The auto insurance business is mature and growing. It is an internationally competitive environment, there is a focus on distribution effectiveness, and client retention is critical for the financial model to prosper. The top ten auto insurers in Canada have over 60% share of the market due mainly to consolidation efforts over the past several years.
Some strategic vendor partnerships are emerging. The goal of these partnerships is primarily to improve the value proposition to the consumer through excellent customer service and a quality repair. Through proper execution, partnerships will also lead to improved efficiencies and improved profitability to all stakeholders, including business partners and employees.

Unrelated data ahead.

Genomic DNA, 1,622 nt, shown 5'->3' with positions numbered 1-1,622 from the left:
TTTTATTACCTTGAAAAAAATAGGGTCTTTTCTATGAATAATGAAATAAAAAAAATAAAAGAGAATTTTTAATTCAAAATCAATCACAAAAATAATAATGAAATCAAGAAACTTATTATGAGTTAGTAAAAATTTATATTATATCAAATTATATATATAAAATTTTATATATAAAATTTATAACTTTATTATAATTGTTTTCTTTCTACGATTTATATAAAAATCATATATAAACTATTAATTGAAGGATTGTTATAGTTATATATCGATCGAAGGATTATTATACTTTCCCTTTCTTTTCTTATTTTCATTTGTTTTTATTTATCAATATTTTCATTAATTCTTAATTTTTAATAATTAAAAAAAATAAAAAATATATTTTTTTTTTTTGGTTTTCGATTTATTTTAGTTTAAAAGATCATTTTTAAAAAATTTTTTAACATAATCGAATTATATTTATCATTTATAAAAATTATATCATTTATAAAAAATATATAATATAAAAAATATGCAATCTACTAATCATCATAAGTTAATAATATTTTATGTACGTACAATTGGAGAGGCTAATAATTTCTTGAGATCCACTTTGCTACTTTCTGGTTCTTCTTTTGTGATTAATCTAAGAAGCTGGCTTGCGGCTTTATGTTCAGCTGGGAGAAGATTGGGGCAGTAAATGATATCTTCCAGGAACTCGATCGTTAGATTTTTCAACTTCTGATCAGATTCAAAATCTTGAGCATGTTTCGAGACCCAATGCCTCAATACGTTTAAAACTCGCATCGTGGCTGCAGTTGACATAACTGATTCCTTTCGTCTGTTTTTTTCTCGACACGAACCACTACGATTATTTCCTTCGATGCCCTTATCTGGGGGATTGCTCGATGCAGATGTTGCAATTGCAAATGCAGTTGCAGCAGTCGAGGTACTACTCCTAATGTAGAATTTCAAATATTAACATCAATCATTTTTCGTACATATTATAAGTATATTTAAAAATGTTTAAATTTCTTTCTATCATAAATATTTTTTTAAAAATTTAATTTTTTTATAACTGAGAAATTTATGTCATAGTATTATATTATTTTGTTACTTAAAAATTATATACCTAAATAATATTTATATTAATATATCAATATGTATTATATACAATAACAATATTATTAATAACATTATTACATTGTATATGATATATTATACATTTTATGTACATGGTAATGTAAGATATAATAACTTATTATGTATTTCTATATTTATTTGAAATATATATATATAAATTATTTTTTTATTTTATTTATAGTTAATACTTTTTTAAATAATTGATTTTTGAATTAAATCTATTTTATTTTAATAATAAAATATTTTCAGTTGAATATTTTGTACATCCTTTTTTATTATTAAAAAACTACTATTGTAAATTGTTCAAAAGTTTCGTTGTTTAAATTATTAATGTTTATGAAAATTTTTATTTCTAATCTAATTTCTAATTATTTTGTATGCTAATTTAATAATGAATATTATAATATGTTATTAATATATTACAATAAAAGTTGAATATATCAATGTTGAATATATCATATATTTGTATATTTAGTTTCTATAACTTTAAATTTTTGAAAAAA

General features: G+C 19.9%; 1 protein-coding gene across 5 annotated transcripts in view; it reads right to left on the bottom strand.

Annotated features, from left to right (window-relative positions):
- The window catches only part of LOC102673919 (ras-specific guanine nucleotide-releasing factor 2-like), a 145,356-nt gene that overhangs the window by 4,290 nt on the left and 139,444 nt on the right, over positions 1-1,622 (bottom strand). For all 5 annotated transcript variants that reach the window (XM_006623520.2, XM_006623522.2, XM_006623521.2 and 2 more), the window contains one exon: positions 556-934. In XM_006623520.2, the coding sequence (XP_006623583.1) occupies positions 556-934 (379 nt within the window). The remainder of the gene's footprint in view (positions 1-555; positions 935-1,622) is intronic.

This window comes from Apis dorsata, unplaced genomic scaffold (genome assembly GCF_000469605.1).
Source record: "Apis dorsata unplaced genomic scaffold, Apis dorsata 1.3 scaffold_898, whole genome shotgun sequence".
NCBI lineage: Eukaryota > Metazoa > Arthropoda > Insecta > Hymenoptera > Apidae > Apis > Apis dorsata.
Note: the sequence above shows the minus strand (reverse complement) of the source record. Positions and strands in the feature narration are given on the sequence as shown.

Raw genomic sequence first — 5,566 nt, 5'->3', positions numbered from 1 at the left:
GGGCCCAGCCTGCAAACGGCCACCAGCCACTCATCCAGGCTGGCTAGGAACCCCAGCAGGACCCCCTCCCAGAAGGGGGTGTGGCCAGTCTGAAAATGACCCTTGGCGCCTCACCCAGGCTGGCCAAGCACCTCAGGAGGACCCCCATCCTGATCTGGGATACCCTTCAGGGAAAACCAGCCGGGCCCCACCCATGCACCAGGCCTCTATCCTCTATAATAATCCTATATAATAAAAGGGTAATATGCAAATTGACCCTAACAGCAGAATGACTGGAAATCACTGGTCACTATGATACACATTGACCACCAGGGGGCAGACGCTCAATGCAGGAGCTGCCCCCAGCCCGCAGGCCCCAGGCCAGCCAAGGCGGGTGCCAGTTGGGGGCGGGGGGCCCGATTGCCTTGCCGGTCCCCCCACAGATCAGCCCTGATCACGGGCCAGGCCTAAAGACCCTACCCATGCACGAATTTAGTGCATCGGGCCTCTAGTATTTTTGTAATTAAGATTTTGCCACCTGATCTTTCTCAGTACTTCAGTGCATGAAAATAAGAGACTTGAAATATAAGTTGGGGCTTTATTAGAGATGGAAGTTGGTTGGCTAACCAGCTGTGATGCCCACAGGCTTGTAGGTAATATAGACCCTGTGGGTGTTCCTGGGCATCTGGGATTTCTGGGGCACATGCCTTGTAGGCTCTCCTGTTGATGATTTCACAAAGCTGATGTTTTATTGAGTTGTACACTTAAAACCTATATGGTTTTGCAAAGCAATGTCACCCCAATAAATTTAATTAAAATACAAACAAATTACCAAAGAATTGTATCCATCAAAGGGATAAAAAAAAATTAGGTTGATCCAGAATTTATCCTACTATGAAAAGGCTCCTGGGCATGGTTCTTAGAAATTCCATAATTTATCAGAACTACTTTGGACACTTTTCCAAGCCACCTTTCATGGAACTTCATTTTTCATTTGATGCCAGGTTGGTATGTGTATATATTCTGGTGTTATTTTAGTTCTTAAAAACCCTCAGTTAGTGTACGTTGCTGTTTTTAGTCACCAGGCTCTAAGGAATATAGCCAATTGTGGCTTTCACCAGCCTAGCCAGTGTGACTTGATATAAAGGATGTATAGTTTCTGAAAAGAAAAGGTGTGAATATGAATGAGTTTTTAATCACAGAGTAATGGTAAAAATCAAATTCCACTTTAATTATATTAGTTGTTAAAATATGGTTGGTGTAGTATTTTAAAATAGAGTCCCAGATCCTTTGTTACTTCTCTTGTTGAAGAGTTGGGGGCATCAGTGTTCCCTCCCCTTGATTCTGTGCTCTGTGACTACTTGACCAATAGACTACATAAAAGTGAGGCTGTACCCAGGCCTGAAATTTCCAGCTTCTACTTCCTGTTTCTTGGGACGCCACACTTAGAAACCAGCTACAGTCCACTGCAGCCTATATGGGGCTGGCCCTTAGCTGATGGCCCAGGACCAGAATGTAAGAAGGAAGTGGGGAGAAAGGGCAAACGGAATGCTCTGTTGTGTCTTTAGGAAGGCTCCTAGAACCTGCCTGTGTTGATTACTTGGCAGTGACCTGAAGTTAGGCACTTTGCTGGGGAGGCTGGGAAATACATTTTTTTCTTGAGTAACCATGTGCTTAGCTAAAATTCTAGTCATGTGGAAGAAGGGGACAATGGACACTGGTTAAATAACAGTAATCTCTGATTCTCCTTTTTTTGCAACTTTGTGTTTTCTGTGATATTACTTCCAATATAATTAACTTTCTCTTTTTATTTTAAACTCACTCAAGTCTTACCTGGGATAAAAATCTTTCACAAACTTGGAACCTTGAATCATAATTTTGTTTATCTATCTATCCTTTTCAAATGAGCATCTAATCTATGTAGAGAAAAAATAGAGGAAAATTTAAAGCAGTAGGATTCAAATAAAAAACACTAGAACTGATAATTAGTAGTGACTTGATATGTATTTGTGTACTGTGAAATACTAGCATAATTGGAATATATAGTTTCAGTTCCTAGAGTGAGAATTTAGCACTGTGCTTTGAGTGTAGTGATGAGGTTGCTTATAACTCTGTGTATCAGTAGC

As for the consumer, they only realize the value of their insurance premium at the time of a claim. Unfortunately, they are typically “cranky” as a result of the incident that resulted in a claim. They are looking for fast, friendly service that will help them “restore their lives to order”. Because they are confused about insurance and often do not know what to do at the time of the claim, they are desperately looking for someone they trust to guide them through the claim. Whether or not they should report the claim is one of their most frequently asked questions. High deductibles have resulted in more vehicle owners paying the collision center directly for the repairs, and this likely leads to an increase in average severity for insurers. When a $1200 appraisal is presented to a customer with a $1000 deductible, chances are that they will pay for it directly.